7.07.2006

One Year

Yesterday was Deacon's one year anniversary of being our dog. And a few days before that, though I was back east, the one year mark of my time at church came and went.

I haven't had a lot of time to reflect. Though I shall continue to abide by my self-imposed commandment Thou Shalt Not Blog About Thy Congregation, I will say that I am in the midst of planning a wedding and a memorial, both of which are firsts for me. Carly asked me what it's like to be such a part of peoples' lives. I am humbled and honored. The weight of these events threatens to elevate my natural tendency toward perfectionism to a new neurotic high. This is the heart of what it means to be human: life and love, death and loss. I want to do things right. But the weight also reminds me that my role isn't to discern precisely what to say and how to say it - I am to bear witness to the presence of God in all moments - joyous, mournful, quotidian.

And so the cardinal reflection about Year One is this: it is altogether too easy to lose sight of that. My countless to-do lists and the twelve months of my day planner are full of responsibilities that can feel as disconnected as a landscape without rivers. I don't know how to remedy this. I believe it is a matter of embodying the commitments I made at my ordination, not only in form but in spirit. It is a matter of training my eyes to recognize the sacred and my lungs (congested as they are) to trust that the Holy Spirit inhabits every inhalation.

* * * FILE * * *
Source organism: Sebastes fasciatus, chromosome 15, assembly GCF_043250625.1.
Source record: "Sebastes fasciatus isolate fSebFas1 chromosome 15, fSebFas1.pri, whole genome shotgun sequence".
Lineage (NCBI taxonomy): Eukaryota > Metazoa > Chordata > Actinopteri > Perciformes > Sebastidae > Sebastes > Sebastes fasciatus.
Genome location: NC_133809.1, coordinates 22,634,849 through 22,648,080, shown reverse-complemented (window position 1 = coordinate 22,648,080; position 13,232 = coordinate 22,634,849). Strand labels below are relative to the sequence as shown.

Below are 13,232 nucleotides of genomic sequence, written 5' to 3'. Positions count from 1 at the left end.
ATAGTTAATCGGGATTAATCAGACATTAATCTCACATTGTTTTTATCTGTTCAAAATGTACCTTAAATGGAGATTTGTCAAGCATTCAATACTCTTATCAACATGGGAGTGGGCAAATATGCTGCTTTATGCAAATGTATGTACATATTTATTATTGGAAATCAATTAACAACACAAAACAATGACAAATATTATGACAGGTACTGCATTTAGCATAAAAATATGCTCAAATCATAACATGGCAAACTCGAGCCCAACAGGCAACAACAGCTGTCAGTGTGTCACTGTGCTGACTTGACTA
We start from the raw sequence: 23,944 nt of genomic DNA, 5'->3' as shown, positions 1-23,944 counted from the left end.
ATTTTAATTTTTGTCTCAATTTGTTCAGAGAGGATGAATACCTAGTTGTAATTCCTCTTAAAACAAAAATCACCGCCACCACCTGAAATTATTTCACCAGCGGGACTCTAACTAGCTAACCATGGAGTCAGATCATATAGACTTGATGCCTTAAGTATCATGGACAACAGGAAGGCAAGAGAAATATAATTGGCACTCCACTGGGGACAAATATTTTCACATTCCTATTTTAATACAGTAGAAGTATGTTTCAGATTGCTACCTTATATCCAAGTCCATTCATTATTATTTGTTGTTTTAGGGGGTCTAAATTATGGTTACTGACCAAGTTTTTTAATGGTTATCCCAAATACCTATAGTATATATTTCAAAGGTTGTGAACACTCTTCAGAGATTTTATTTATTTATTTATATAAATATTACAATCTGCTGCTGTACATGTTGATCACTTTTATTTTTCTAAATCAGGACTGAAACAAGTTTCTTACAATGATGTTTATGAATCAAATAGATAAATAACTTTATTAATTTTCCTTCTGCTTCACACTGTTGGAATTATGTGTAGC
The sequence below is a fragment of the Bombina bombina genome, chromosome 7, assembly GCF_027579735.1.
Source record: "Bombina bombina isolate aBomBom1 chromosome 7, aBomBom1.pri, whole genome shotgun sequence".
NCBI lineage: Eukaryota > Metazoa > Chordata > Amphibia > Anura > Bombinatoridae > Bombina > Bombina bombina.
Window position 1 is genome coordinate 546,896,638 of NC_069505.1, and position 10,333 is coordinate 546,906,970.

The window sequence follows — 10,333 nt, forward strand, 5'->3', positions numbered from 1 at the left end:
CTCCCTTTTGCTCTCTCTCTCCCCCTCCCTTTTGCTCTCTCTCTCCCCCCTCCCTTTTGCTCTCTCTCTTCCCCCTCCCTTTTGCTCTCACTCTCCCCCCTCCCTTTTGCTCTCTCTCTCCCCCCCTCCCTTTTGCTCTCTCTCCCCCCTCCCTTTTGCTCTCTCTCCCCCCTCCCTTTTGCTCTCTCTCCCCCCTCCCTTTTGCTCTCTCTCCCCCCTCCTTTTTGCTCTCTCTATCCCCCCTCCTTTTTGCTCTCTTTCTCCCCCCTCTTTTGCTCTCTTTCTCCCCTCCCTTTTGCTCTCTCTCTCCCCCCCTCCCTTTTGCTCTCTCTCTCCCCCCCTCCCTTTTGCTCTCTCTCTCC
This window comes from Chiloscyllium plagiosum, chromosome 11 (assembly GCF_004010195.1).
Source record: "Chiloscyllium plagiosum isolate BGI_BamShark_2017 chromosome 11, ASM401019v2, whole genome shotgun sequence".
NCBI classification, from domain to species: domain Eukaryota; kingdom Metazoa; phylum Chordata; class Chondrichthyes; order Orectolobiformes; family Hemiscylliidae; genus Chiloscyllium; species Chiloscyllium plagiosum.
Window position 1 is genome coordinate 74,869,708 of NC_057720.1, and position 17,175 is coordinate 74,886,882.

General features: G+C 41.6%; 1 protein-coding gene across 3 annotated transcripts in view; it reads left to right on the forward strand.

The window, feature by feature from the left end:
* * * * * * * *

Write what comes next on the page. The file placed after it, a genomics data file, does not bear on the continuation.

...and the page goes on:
This does not come naturally. Faithfulness has always been a struggle for me, so persistent are my tendencies toward secularism and skepticism. I spent college assuming that things would start to happen in seminary, and seminary assuming that pastoral ministry would finally stir my latent spirituality. I learned how to be faithful despite my lack of faith, all the while hoping for an epiphany.

But epiphanies don't sustain the weight of life and death. They may proffer a hearty boost to one's spiritual reserves, but everyone knows you have to leave church camp at the end of the week and go back to the humdrum world. I lack as a pastor what I have always lacked: a daily practice of prayer, that unepiphanic catalyst for nearly everything that happens between God and God's beloved children.

And yet, as I write, I get lost in the feeling I always get when messing around with words. It's a mix of peace and exhilaration, and it is part of why I'm still here, why I still trust that I have been called. The grace of words, from the Word made flesh. Thanks be to God.

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